Taking strike action is not something players do lightly, but the current deadlock between the footballers and the hurlers and the Cork county board is not something that can be resolved overnight.
Brought in as a mediator between the two factions, Labour Relations chairman, Kieran Mulvey, gave it his best shot last weekend during 18 hours of talks, but to no avail. Mulvey remains available to the parties, yet after months of wrangling, the stand-off might even have intensified.
The dispute has its roots in a decision by the Cork county board to nominate selectors following the appointment of a manager. Much better, and much more logical, say the players, for a manager to choose his own selectors rather than run the risk of having outsiders imposed on his ticket.
So, it wasn’t the actual appointment of Teddy Holland at the back end of last year as the county’s new football manager that got the players’ backs up, it was more that his selectors were named at the same time by the county board.
“They should never have named a football manager,” said the county’s All Ireland hurling winning captain, Sean Og O hAilpin in hard-hitting interview in the Irish Times newspaper. “They went ahead and named a manager and selectors. Nobody disputes Teddy Holland’s credentials as a football man. Because of the system, though, and the timing, he is the wrong man. I know six Cork greats turned it [the football manager’s job] down, just stayed away because the players had asked them to.
“If you put Cork teams out under this system where a manager can’t pick his own people to work with, you won’t get the best managers, or the best support team. No decent manager will give his life over to working with people not of his choosing, knowing that he can’t succeed.”
If a highly-respected player such as O hAilpin reflects the players’ position, then there is absolutely no chance as of now of the footballers playing for Holland. “To be honest, Teddy Holland will have to go,” added O hAilpin. “The county board didn’t respect the players’ wishes. Naming Teddy broke all trust.”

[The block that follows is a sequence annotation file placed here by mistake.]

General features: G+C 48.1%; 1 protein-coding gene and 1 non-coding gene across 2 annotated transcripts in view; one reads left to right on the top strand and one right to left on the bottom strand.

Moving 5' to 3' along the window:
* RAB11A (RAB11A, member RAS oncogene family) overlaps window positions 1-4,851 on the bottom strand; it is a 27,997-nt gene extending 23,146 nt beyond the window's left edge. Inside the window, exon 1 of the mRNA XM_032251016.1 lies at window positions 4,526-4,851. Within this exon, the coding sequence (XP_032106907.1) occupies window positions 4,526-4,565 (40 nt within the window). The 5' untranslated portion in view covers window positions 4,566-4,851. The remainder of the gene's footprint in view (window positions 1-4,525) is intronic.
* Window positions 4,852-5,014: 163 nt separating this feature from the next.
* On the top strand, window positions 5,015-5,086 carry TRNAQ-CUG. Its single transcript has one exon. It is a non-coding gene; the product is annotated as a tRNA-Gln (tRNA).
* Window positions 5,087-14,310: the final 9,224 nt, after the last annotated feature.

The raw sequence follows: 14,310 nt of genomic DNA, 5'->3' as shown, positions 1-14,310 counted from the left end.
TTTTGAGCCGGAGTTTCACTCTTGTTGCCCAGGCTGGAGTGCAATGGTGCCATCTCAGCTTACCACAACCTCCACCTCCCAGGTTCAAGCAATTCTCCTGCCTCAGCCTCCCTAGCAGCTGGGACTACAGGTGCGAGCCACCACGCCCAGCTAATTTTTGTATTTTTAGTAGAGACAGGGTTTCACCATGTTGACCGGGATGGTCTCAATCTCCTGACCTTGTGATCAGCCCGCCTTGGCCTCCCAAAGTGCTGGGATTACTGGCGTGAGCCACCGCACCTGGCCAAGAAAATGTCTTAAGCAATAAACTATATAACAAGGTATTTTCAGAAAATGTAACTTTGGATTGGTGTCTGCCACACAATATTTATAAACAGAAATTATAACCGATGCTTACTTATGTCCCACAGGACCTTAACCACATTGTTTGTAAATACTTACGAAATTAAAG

The former dual star also suggested that even if this dispute was settled, further problems would arise in the future while Frank Murphy remained as secretary of the county board. “I’m not telling Frank to step aside, but I’m saying it would help,” said O hAilpin.
It seemed at one stage during last weekend’s talks that an agreement might be reached, however, as Mulvey attempted to put a new deal in place, the players upped the ante by demanding that Holland should stand aside, and that they be represented on the county board’s executive. Not surprisingly, the county board balked at their demands.
Below the waterline here, it’s likely that a few scores are being settled following a previous bitter dispute in 2002 when the Cork players went head-to-head with Murphy and the county board and won.
The footballers will not necessarily be thrown out of the league if they fail to fulfil their fixture against Meath at the weekend – a postponement is the more probable scenario. However, like the hurlers who are due to start their campaign against All Ireland champions, Kilkenny, on Sunday week, their participation in the competition remains shrouded in doubt.